UTECOM -- An English Electric DEUCE

The following is an extract from "UTECOM – An English Electric DEUCE". Copyright © 1993 by R. A. Vowels.


UTECOM (University of Technology Electronic COMputer) was the third digital electronic computer built or installed in Australia by September 1956 (NSWUT, 1956; Pearcey, 1988, p. 39, pp. 32-3; Bennett, 1963). Manufactured in England by The English Electric Company Limited, the UTECOM was a DEUCE, virtually identical in architecture to Pilot ACE (Automatic Computing Engine), itself a design by Alan Turing (Wilkinson, 1953; Pearcey, 1988). The chosen name DEUCE (Digital Electronic Universal Computing Engine) was intended to incorporate the word engine in recognition of Charles Babbage and his difference and analytical engines.

Although UTECOM was officially opened on 11 September 1956 by the Premier of New South Wales, Mr Cahill (NSWUT, 1956), the magnetic drum was not then operational (NSWUT, 1957). The installation of UTECOM at the Kensington campus of The New South Wales University of Technology took place during August, September and October of that year, and it would appear from the first annual report that it was fully commissioned and had passed its acceptance trials by 16 October 1956 (ibid). UTECOM was upgraded to a Mark I DEUCE around 1958 with the installation of the Automatic Instruction Modifier (AIM) and an enhancement of the card input/output system to read and punch 64 columns instead of only 32. In 1963 the magnetic drum storage was enhanced, and a teleprinter incorporating 5-channel paper tape input/output was attached.

UTECOM was procured for the purposes of research and teaching. Acquisition was made possible through a state government grant.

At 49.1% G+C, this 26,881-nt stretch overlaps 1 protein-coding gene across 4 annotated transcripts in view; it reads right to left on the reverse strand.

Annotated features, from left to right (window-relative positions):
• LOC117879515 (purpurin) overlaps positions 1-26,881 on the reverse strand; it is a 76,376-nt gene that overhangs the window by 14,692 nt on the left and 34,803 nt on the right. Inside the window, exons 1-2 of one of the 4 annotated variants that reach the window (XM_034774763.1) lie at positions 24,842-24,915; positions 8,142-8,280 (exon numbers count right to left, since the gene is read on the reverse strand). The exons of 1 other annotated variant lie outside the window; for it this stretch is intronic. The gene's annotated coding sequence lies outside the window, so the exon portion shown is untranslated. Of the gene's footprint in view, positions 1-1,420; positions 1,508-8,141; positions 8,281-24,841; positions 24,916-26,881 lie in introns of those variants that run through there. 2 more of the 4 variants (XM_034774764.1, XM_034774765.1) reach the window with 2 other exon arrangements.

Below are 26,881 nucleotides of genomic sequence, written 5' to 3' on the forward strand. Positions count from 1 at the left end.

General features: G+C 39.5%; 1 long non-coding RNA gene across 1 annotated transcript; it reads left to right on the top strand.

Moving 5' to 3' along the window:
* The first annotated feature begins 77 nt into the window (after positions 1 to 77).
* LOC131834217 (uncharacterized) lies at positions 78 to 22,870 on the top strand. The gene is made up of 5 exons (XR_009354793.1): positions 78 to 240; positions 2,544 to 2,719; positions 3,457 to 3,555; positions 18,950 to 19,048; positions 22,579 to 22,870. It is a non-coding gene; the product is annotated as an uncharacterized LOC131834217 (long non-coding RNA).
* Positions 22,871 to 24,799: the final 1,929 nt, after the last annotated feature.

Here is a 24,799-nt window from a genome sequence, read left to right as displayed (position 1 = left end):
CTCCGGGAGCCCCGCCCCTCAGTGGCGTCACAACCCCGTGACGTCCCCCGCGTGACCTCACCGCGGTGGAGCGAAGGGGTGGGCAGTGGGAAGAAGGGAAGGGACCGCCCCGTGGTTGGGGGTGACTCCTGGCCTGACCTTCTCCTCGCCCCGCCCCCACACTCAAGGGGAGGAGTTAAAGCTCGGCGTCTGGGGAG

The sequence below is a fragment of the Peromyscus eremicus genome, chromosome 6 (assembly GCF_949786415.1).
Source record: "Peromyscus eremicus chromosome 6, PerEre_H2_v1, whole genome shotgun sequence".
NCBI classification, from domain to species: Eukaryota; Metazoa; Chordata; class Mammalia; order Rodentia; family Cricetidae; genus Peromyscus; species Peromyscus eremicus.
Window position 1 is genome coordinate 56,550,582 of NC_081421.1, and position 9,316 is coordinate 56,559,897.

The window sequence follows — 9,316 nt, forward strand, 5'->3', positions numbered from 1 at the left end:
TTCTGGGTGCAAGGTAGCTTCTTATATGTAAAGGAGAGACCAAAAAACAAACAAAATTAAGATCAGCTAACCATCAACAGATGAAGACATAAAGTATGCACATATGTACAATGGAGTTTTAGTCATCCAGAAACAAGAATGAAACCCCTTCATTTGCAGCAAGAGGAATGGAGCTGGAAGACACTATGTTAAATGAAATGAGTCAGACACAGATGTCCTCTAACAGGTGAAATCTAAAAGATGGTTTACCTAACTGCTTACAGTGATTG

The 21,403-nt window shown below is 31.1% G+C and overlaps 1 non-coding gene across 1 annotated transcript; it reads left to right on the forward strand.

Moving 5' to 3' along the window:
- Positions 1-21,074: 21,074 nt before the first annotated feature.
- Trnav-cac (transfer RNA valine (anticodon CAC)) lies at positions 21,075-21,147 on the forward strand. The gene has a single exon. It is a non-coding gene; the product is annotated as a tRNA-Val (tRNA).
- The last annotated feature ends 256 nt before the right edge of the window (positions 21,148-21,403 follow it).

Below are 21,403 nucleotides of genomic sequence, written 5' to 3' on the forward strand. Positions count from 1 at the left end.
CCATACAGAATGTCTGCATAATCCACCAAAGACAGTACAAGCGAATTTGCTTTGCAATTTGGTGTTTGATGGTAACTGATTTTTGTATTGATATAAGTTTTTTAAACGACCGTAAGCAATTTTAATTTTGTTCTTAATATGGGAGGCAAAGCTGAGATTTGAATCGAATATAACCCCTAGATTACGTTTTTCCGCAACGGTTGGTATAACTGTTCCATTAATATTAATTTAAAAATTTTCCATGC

There is some ambiguity as to the relative operational dates of UTECOM and Sydney Universitys computer, SILLIAC. UTECOM was officially opened on 11 September 1956 by the Premier of New South Wales (NSWUT, 1956), SILLIAC on 12 September 1956 by the Governor of New South Wales (Pearcey, 1988). (de Ferranti, 1956, p. 9) stated that the first SILLIAC program was run on 4 July 1956. (Pearcey, 1988, p. 32) nominated 24 June when the first SILLIAC program was run, while (Bennett, 1963, p. 13) nominated July. (Millar, 1987) states that the first program was run on 4-5 July (p. 28), and that it was operating on open day, 22 July (p. 30). Millar also states (p. 28) that "as soon as the machine was made operational . . . this was the first program carried out, on 4-5 July 1956". It would appear that the machine had yet to undergo proving trials. The implication is that the principal part of the machine was not operational until quite some time later than either of these two latter dates. It is worth mentioning that SILLIAC was fabricated on site in the Physics building at Sydney University, whereas UTECOM was built in England at the Kidsgrove factory of English Electric. Thus, UTECOM was entirely functional and had passed its acceptance trials at Kidsgrove prior to being shipped well before the September date, and in all likelihood, even before the July date ascribed to SILLIAC. It should be pointed out that SILLIAC contained 1024 words of memory. As initially installed, it did not have a backing store (a magnetic tape backing store was not installed until 1959 (Millar, 1985, p. 60)). The DEUCE, on the other hand, was provided with magnetic drum backup storage as standard equipment. Nevertheless, in this account, SILLIAC has been accorded the status of being the second operational machine. However, UTECOM was the second machine containing a backing store to be installed in Australia.